Dickey: Giants on right track with homegrown talent

Baseball circumstances and their own lack of fiscal restraint have caused the Giants to take the path they should have taken years ago: going with players and pitchers from their farm system.

Their early success in what was then Pacific Bell Park misled the Giants because it was a team built around Barry Bonds and Jeff Kent. Bonds was such a force that he could have hit the ball out of the Grand Canyon and Kent had developed into a power hitter from the right side.

When Kent left, the Giants never really replaced him. They leaned on Bonds, but when they couldn’t get Kent-type hitters around him, opposing teams decided the best way to neutralize Bonds was to walk him intentionally.

In fact, the best way for the Giants to win in their home park is with pitching, defense and good situational hitting. Belatedly, they turned to their farm system for the first commodity and they’ve done well there, but that isn’t quite enough yet to overcome the mistakes of the past.

There are three bad mistakes on the current roster: Barry Zito, Aaron Rowand and Edgar Renteria.

Zito is on the fourth year of what was the biggest contract ever signed by a free-agent pitcher. Last year was his best season in San Francisco, but only good enough for him to be the No. 3 starter, after Randy Johnson went down, which is hardly what you expect from a pitcher with that kind of contract.

Rowand is on the third year of a five-year, $60 million contract, and has been such a disappointment the Giants are looking for a center fielder in free agency.

Edgar Renteria is on the second year of a two-year $18.5 million contract and is nothing like the great player he was in his prime, has no range in the field and a batting average which has slipped into the .250 range.

With those contracts (Zito’s is backloaded), and Tim Lincecum about to get a huge raise, the Giants can only afford second-tier free agents who will not make a big impact.

In the short run, that means the 2009 aborted playoff run is probably as close as the Giants will get for the next two years.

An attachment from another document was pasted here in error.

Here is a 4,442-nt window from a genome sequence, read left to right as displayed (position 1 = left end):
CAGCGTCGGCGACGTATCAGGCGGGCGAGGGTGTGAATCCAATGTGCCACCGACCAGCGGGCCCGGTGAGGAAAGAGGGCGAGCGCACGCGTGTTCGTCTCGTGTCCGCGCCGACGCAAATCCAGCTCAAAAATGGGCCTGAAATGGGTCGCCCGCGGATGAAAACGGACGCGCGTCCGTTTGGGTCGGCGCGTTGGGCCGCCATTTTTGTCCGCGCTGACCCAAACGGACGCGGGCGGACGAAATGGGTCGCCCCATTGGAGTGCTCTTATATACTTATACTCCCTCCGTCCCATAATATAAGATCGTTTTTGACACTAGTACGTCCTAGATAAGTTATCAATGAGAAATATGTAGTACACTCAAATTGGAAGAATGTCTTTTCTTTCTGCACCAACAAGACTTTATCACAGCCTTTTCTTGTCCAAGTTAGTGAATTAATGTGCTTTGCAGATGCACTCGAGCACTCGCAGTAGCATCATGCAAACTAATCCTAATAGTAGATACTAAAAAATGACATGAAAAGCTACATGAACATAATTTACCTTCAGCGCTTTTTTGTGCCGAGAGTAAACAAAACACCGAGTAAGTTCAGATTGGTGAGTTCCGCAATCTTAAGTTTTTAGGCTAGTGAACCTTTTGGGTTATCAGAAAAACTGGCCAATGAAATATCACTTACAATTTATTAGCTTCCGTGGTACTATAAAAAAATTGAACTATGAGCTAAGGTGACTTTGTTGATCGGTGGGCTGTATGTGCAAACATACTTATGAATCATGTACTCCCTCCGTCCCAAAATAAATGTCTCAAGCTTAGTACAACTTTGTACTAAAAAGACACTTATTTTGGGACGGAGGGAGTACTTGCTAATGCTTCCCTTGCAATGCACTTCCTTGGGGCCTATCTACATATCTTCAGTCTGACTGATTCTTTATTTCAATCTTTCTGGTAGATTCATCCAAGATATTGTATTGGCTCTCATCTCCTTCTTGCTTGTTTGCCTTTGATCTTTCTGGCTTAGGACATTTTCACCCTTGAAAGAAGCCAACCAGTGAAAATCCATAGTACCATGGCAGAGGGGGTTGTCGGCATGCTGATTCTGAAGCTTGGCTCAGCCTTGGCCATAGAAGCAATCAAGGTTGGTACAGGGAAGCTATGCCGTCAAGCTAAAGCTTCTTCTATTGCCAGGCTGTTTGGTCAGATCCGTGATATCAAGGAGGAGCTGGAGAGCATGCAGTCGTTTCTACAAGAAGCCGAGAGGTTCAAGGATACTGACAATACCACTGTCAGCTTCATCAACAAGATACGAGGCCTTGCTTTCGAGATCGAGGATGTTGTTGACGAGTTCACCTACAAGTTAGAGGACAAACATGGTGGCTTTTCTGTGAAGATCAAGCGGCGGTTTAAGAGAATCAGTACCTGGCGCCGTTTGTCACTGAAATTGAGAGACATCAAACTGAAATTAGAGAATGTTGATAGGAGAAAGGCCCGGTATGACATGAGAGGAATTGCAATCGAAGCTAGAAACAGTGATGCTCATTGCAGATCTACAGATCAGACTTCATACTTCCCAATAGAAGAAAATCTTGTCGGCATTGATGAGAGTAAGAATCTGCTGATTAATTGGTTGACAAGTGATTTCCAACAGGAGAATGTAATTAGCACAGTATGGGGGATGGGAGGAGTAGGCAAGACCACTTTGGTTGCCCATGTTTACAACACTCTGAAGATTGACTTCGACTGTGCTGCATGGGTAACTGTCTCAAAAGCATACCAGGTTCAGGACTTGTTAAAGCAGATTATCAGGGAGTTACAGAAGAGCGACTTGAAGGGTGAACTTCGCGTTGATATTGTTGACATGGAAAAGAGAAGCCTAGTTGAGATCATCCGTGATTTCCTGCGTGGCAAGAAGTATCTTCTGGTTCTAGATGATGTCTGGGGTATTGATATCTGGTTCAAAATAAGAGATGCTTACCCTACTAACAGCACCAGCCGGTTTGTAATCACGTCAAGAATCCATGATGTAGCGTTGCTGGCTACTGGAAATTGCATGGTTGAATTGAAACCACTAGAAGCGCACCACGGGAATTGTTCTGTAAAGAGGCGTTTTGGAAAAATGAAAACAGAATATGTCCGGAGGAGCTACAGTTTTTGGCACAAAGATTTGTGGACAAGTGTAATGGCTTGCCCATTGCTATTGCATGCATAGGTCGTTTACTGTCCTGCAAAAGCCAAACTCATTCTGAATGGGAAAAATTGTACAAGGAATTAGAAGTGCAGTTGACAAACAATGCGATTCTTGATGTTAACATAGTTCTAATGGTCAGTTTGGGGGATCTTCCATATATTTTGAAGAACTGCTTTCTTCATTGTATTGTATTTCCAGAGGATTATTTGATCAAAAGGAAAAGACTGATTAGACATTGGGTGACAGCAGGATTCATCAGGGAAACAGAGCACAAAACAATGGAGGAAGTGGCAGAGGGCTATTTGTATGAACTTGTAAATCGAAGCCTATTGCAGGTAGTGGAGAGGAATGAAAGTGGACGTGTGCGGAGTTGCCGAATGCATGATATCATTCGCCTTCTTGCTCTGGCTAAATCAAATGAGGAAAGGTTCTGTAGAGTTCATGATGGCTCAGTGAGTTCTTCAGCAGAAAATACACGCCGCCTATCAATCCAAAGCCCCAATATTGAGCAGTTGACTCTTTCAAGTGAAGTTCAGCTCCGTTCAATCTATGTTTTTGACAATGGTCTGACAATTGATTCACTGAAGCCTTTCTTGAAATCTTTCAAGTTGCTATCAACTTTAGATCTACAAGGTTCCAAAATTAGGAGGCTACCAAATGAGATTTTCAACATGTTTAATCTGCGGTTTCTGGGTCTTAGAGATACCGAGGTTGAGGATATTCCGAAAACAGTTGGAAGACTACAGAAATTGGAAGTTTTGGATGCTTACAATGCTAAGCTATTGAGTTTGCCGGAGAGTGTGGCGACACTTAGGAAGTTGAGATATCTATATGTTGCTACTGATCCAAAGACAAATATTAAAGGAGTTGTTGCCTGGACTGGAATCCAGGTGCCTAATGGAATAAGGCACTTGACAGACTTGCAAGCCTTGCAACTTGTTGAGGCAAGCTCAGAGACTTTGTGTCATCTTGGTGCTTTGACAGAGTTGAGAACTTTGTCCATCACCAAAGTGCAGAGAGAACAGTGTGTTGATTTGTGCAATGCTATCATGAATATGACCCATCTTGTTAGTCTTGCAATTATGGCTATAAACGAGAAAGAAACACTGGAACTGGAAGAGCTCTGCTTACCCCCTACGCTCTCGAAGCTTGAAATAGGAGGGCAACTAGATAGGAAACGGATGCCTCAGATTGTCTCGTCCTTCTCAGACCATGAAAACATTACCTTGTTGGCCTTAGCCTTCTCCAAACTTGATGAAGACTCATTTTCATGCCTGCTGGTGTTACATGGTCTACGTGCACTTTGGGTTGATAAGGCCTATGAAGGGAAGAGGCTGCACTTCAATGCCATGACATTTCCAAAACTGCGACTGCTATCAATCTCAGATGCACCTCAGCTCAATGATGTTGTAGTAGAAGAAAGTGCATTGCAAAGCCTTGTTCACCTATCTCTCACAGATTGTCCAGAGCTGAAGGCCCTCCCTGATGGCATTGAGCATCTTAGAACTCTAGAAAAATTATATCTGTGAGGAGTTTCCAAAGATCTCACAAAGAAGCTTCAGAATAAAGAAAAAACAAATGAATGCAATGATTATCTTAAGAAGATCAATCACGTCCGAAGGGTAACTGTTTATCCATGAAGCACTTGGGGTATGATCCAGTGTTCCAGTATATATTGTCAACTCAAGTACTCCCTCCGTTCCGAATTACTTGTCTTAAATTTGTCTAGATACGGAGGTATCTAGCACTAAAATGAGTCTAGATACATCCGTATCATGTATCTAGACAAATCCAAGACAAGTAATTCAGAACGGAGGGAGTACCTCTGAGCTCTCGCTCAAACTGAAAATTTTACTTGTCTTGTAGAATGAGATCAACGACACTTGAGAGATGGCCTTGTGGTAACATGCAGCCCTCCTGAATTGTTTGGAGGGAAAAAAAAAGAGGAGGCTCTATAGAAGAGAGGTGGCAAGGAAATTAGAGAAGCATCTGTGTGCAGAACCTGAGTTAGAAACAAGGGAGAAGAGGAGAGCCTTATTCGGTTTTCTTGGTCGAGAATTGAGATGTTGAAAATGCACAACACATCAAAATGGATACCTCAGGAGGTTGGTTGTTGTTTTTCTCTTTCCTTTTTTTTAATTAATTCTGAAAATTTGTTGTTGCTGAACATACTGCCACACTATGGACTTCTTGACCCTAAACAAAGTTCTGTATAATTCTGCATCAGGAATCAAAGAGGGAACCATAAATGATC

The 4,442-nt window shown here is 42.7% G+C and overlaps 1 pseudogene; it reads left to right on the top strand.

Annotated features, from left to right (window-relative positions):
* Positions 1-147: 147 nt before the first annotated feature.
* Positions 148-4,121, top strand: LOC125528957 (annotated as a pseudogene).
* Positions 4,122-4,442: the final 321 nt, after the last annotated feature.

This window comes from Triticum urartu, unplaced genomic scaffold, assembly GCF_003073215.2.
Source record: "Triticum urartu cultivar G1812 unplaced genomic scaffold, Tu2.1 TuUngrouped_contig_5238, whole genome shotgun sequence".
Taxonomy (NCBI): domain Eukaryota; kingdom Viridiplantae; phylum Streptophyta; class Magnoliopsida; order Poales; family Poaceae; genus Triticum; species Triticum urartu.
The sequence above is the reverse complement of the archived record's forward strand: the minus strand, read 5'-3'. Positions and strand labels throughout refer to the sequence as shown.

Long term, the picture is brighter. The young pitching is solid, Pablo Sandoval is going to be a great hitter, Buster Posey has great potential and they have some interesting choices in young outfielders Eugenio Velez, Nate Schierholtz and John Bowker, who might be a long-term candidate at first.

They’ll need a shortstop. They’re afraid Emmanuel Burriss will never be a good major league hitter and they may be right, but he’s much better defensively than Renteria. Freddy Sanchez is a short-time fix at second, but he’s on the decline and injury-prone.

Short term, they really need to work on situational hitting because they’ve got a bunch of hackers. Carney Lansford was made the scapegoat but he tried to teach it. Manager Bruce Bochy should bench players who don’t get the message. That doesn’t include Sandoval, who is a bad-ball hitter. The rest are just bad-ball swingers. Then, he can emphasize the running game, hit-and-runs and steals.

The good news is that the Giants know what they have to do: Build on their strong pitching, improve the defense, get good hitters who don’t have to be power guys.

Just don’t expect miracles in 2010.

Glenn Dickey has been covering Bay Area sports since 1963 and also writes on www.GlennDickey.com. E-mail him at glenndickey@hotmail.com.

BaseballGlenn DickeysportsTim Lincecum

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